Another thing that happens is that people who are interrupted at their computers tend to go through a “cycle of diversion” once they’ve dealt with the interruption - for example someone working on an Excel file who gets interrupted by an instant message may stop to respond to the message, then cycle through the rest of their open windows, check for other messages, take the opportunity to respond to emails, etc. Some people seem to lose the thread of the original task entirely and work on other things until the process repeats itself. But it turns out that leaving the original task window mostly visible reduces the time people spend on these diversions, compared to situations when dealing with the interruption results in the original task window becoming obscured.
This phase of my research gave me some basis for “don’ts,” things my ultimate design should avoid, in order to minimize its disruptive impact.
So to recap the major insights from this lit review:
- Flow experiences are important to successful and enjoyable work, and deep flow can be so engaging that people lose bodily awareness. I don't want to completely prevent such deep engagement, only minimize the risk that lack of physical activity poses. One of my major design goals is to support users' developing habits that fit into their own working style and don't interfere with their flow experiences.
- Prolonged static posture is a major risk for repetitive stress injuries, and short but frequent movements are the best way to combat this risk. But it mainly becomes a risk after at least 6 hours of largely immobile computer use. So, for example, if you are generally in the habit of getting up and moving regularly, glancing away from your computer screen, and otherwise have a good ergonomic setup, slipping into a deep flow and static posture for a few hours every day is not going to be nearly as risky as spending 6-8 hours a day mostly sitting still.
- Interrupting work to do short, simple things that are unrelated to the interrupted task does not seem to be significantly cognitively disruptive. In a real-world work environment however, moving away from one task can lead to a chain of distractions. An interruption that doesn't change one's working display seems less likely to cause lengthy distractions, having the main task window visible helps people focus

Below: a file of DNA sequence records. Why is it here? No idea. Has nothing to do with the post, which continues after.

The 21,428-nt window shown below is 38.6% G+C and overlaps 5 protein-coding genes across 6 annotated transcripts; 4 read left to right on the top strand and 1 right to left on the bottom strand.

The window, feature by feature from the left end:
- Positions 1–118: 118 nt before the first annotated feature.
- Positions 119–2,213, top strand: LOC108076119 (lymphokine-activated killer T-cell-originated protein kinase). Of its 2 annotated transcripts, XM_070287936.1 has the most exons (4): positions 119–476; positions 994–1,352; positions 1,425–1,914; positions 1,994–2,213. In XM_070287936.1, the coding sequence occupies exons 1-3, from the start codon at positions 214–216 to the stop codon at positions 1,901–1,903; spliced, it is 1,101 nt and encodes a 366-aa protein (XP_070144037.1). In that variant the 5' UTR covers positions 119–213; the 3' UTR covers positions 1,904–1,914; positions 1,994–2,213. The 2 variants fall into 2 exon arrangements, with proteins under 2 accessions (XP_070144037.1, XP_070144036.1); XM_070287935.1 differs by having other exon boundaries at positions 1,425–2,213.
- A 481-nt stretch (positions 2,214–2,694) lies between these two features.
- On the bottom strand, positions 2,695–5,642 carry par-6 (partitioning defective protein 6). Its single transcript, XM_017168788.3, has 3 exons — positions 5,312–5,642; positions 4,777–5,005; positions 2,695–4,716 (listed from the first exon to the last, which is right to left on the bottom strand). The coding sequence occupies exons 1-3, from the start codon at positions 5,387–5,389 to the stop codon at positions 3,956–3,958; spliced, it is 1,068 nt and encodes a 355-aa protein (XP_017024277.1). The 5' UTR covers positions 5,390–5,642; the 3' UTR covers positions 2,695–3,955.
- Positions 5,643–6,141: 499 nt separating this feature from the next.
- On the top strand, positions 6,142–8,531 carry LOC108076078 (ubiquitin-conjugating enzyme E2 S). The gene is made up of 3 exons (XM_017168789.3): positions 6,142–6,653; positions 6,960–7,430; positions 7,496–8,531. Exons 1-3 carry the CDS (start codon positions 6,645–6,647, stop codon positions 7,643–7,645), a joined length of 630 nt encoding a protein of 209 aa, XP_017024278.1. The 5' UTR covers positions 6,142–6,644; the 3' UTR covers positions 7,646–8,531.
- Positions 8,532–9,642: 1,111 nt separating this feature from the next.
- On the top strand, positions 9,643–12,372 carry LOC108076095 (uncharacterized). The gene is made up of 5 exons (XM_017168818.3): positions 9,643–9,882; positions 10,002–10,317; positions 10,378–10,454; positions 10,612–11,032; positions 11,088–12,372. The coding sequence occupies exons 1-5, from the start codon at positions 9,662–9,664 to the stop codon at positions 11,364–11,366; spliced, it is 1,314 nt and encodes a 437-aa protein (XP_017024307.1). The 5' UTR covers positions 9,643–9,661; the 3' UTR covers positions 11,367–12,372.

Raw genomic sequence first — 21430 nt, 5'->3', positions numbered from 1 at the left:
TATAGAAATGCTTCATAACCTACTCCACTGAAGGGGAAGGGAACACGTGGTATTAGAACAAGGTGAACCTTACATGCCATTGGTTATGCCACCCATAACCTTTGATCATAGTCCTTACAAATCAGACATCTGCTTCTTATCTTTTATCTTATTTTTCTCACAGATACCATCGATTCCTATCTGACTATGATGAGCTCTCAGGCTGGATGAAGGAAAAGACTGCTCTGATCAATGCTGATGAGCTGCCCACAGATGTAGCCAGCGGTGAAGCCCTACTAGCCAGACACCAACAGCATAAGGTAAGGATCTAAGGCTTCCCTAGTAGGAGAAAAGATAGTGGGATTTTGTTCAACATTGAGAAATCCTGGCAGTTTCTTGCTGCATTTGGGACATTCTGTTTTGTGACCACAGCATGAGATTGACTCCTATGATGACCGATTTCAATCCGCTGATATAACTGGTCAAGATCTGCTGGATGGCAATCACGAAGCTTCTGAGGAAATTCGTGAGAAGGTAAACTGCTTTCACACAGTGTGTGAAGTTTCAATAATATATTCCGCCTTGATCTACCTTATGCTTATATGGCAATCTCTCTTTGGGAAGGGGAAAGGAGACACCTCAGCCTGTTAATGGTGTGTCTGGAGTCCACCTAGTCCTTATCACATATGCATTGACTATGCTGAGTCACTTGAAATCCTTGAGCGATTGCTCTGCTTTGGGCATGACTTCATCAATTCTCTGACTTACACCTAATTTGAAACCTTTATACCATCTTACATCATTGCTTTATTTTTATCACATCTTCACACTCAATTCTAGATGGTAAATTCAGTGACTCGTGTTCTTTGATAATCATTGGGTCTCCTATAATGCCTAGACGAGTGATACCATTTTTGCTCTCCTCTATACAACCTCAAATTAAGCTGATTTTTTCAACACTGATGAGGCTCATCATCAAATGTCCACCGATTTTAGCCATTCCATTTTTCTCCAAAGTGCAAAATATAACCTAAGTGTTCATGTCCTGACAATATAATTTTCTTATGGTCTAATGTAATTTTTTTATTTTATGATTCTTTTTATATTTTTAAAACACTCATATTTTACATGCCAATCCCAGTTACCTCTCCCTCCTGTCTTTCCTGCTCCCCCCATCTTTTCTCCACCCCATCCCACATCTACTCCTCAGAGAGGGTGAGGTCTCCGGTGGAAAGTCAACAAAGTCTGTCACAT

That was not as concise as it should be. Design principle one-liners:
- Uninterrupted deep flow is valuable, don't prevent all deep-flow experiences
- Promote a hierarchical system of breaks, the shorter the break the more frequently it occurs. Someone who successfully follows such a system most of the time is not at risk from infrequent long periods of inactivity.
- To minimize loss of productivity, avoid complex cognitive tasks during breaks and if possible avoid changing the visible workspace.
This is the bulk of the secondary research I did first semester, I’ve done more this semester but have yet to consolidate my notes on individual papers into general overviews, so in the interest of actually finishing this post I’ll stop here.
Blatter, B. M. & Bongers, P. M. (2002). Duration of Computer Use and Mouse Use in Relation to Musculoskeletal Disorders of Neck or Upper Limb. International Journal of Industrial Ergonomics, 30, 295-306.
Carayon, P. & Smith, M. J. (2000). Work Organization and Ergonomics. Applied Ergonomics, 31, 649-662.
Csikszentmihalyi, M. (1990). Flow: The Psychology of Optimal Experience. New York: Harper Perennial.
Csikszentmihalyi, M. (1996). Creativity : Flow and the Psychology of Discovery and
Invention.</em> New York: Harper Perennial.
Gillie, T & Broadbent, D. (1989). What Makes Interruptions Disruptive? A Study of Length, Similarity, and Complexity. Psychological Research, 50, 243-250.
Iqbal, S. T., & Horvitz, E. (2007). Disruption and recovery of computing tasks: field study, analysis, and directions. In Proceedings of the SIGCHI conference on Human factors in computing systems (pp. 677-686). San Jose, California, USA: ACM. doi: 10.1145/1240624.1240730.
Jensen, C. (2003). Development of Neck and Hand-Wrist Symptoms in Relation to Duration of Computer Use at Work. Scandinavian Journal of Work, Environment and Health, 29, 192-205
Jett, Q. R., & George, J. M. (2003). Work Interrupted: A Closer Look at the Role of Interruptions in Organizational Life. The Academy of Management Review, 28(3), 494-507.